Donald L. Turcotte

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The concept of self-organized criticality was introduced to explain the behaviour of the sandpile model. In this model, particles are randomly dropped onto a square grid of boxes. When a box accumulates four particles they are redistributed to the four adjacent boxes or lost off the edge of the grid. Redistributions can lead to further instabilities with(More)
We show how clustering as a general hierarchical dynamical process proceeds via a sequence of inverse cascades to produce self-similar scaling, as an intermediate asymptotic, which then truncates at the largest spatial scales. We show how this model can provide a general explanation for the behavior of several models that has been described as(More)
There are many examples of branching networks in biology. Examples include the structure of plants and trees as well as cardiovascular and bronchial systems. In many cases these networks are self-similar and exhibit fractal scaling. In this paper we introduce the Tokunaga taxonomy for the side branching of networks and his parameterization of self-similar(More)
We present power spectra of time-series data for tree ring width chronologies, atmospheric temperatures, river discharges and precipitation averaged over hundreds of stations worldwide. The average power spectrum S for each of these phenomena is found to have a power-law dependence on frequency with exponent -l/2: S(f) xf-‘/‘. An advection-diffusion model(More)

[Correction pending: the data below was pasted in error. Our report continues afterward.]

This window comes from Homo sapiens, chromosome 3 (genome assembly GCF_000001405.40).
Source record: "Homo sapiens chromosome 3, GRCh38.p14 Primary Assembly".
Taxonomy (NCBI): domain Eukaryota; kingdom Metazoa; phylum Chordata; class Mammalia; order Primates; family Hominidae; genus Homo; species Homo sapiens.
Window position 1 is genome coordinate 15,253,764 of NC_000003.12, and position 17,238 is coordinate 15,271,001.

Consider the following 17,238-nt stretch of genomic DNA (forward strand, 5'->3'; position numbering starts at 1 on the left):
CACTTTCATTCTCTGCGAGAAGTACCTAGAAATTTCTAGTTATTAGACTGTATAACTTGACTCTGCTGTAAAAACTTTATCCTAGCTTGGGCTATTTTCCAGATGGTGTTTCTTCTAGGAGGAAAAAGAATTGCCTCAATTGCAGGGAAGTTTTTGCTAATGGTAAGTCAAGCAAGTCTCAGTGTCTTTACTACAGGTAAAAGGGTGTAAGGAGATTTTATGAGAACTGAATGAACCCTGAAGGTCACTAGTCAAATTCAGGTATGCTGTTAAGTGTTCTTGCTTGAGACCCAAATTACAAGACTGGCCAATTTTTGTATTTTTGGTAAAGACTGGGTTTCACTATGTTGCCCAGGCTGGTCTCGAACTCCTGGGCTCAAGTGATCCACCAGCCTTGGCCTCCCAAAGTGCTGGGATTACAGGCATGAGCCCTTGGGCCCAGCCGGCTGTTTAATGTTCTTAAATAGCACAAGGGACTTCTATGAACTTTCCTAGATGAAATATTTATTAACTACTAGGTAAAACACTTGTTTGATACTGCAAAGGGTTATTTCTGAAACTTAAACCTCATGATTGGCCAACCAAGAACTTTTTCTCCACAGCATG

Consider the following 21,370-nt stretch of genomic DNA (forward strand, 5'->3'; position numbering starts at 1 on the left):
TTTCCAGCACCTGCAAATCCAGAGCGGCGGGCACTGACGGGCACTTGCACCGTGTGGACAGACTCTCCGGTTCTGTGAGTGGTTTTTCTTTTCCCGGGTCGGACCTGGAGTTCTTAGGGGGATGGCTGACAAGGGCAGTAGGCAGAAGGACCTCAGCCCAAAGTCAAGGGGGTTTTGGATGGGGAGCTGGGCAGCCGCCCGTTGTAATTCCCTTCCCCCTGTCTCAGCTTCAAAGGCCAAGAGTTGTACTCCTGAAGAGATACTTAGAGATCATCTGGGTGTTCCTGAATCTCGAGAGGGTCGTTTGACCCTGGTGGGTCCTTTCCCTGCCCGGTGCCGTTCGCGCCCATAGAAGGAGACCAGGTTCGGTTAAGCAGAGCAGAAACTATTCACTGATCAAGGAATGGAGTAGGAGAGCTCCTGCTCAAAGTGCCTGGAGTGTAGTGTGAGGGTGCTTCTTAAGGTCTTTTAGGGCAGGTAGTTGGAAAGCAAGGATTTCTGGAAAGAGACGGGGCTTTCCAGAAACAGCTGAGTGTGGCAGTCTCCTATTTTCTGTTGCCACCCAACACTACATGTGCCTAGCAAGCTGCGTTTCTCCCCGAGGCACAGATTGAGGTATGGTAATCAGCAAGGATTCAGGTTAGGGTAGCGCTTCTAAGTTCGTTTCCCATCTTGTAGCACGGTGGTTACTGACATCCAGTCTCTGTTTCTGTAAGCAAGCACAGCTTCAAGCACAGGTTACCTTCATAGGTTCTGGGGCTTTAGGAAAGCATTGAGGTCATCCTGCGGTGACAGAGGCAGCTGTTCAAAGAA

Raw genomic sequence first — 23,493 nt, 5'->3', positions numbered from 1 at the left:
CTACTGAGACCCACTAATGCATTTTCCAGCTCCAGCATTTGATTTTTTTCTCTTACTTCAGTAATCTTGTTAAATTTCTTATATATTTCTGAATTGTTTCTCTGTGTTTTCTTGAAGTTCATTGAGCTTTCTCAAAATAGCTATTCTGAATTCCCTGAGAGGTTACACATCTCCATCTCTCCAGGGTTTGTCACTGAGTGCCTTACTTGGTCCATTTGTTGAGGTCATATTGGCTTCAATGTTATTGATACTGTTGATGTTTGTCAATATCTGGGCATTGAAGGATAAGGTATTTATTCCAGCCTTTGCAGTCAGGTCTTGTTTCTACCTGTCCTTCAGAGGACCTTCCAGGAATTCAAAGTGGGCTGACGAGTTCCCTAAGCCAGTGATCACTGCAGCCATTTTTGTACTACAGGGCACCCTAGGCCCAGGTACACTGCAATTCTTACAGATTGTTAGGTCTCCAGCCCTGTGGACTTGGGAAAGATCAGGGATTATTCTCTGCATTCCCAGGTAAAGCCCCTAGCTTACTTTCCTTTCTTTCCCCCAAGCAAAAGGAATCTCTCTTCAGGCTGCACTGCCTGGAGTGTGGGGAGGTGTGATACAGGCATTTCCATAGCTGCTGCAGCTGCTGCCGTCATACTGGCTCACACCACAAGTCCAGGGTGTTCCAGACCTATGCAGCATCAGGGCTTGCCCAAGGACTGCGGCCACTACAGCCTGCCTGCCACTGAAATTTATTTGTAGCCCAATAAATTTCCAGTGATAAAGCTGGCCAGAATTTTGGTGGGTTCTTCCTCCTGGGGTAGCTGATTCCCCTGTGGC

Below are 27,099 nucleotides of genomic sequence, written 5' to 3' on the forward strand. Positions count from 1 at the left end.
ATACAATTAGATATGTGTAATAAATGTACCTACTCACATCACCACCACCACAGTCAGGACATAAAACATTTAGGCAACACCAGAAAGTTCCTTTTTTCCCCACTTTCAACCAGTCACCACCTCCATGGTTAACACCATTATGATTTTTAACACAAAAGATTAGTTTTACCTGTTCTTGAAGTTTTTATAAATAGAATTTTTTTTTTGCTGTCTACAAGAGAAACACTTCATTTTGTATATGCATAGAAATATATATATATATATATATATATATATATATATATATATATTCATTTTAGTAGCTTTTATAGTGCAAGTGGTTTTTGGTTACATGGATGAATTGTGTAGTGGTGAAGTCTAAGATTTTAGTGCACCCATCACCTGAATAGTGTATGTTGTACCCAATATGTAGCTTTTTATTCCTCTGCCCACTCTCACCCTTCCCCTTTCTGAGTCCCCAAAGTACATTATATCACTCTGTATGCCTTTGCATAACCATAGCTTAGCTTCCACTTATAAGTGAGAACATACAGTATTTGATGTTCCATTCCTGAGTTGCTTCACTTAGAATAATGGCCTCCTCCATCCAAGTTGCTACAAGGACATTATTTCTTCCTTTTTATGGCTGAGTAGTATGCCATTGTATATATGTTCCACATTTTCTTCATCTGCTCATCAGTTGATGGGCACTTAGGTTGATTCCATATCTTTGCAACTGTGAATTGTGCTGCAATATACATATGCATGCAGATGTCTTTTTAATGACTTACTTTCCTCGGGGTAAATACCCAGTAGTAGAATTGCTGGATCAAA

We present a RELM forecast of future earthquakes in California that is primarily based on the pattern informatics (PI) method. This method identifies regions that have systematic fluctuations in seismicity, and it has been demonstrated to be successful. A PI forecast map originally published on 19 February 2002 for southern California successfully forecast(More)
We consider the frequency-size statistics of two natural hazards, forest fires and landslides. Both appear to satisfy power-law (fractal) distributions to a good approximation under a wide variety of conditions. Two simple cellular-automata models have been proposed as analogs for this observed behavior, the forest fire model for forest fires and the sand(More)
The anelastic deformation of solids is often treated using continuum damage mechanics. An alternative approach to the brittle failure of a solid is provided by the discrete fiber-bundle model. Here we show that the continuum damage model can give exactly the same solution for material failure as the fiber-bundle model. We compare both models with laboratory(More)
Short-term earthquake prediction, months in advance, is an elusive goal of earth sciences, of great importance for fundamental science and for disaster preparedness. Here, we describe a methodology for short-term prediction named RTP (Reverse Tracing of Precursors). Using this methodology the San Simeon earthquake in Central California (magnitude 6.5, Dec.(More)